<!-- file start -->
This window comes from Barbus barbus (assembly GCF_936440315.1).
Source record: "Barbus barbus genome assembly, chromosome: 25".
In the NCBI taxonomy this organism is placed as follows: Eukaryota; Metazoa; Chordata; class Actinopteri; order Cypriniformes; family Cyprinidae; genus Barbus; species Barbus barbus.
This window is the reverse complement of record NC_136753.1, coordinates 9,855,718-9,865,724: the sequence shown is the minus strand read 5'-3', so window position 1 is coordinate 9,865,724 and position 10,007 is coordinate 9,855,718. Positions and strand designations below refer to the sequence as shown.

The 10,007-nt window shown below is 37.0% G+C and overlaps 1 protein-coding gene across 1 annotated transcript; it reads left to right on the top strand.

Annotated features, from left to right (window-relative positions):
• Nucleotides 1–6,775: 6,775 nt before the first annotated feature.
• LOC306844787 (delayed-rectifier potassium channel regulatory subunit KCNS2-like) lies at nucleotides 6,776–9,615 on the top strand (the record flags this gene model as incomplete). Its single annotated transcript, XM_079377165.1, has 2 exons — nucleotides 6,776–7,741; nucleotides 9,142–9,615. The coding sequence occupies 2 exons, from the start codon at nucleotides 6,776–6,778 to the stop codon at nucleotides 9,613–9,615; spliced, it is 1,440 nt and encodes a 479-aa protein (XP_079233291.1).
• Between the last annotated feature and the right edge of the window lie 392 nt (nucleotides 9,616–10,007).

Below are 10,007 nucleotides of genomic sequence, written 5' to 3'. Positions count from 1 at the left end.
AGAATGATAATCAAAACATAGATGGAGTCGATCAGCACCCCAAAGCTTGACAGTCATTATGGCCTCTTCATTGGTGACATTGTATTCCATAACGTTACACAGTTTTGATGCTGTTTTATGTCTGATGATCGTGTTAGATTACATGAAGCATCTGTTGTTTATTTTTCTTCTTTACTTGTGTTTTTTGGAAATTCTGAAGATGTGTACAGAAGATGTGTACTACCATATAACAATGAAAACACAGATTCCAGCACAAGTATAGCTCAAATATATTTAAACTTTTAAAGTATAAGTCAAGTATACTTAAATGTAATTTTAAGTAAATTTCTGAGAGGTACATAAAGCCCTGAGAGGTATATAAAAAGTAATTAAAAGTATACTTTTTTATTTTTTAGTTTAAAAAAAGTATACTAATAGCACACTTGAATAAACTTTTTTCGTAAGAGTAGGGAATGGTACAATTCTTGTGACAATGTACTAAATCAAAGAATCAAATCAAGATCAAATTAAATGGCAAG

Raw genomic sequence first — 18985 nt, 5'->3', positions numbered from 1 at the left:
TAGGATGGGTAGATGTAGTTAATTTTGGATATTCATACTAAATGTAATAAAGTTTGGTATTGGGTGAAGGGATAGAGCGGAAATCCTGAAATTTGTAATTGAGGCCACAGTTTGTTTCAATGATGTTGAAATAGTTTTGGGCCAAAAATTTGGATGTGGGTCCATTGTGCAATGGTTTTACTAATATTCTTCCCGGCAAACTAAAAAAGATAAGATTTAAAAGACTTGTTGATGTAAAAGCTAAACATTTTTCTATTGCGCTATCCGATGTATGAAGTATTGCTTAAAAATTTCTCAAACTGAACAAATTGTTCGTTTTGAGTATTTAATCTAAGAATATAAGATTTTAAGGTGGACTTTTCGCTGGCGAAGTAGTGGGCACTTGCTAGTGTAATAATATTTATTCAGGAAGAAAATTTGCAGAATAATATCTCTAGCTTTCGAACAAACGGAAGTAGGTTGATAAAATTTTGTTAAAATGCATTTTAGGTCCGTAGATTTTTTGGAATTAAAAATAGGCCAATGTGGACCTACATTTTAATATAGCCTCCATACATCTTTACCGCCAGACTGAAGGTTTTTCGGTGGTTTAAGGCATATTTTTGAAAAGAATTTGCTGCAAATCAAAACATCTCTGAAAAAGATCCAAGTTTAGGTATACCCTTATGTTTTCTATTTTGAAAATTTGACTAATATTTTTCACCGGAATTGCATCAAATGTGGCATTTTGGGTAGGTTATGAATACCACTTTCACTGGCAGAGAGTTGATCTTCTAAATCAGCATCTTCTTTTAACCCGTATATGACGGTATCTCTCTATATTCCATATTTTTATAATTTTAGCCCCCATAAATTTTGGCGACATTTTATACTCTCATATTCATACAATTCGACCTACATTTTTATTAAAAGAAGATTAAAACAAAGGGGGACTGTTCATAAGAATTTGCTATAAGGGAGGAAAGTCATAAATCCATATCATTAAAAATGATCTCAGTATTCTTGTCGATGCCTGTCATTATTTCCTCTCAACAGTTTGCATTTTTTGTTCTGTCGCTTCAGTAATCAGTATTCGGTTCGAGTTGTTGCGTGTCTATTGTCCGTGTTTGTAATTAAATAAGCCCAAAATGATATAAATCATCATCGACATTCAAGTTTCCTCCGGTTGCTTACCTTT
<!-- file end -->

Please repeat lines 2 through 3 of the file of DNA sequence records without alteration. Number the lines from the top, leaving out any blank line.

Source record: "Barbus barbus genome assembly, chromosome: 25".
In the NCBI taxonomy this organism is placed as follows: Eukaryota; Metazoa; Chordata; class Actinopteri; order Cypriniformes; family Cyprinidae; genus Barbus; species Barbus barbus.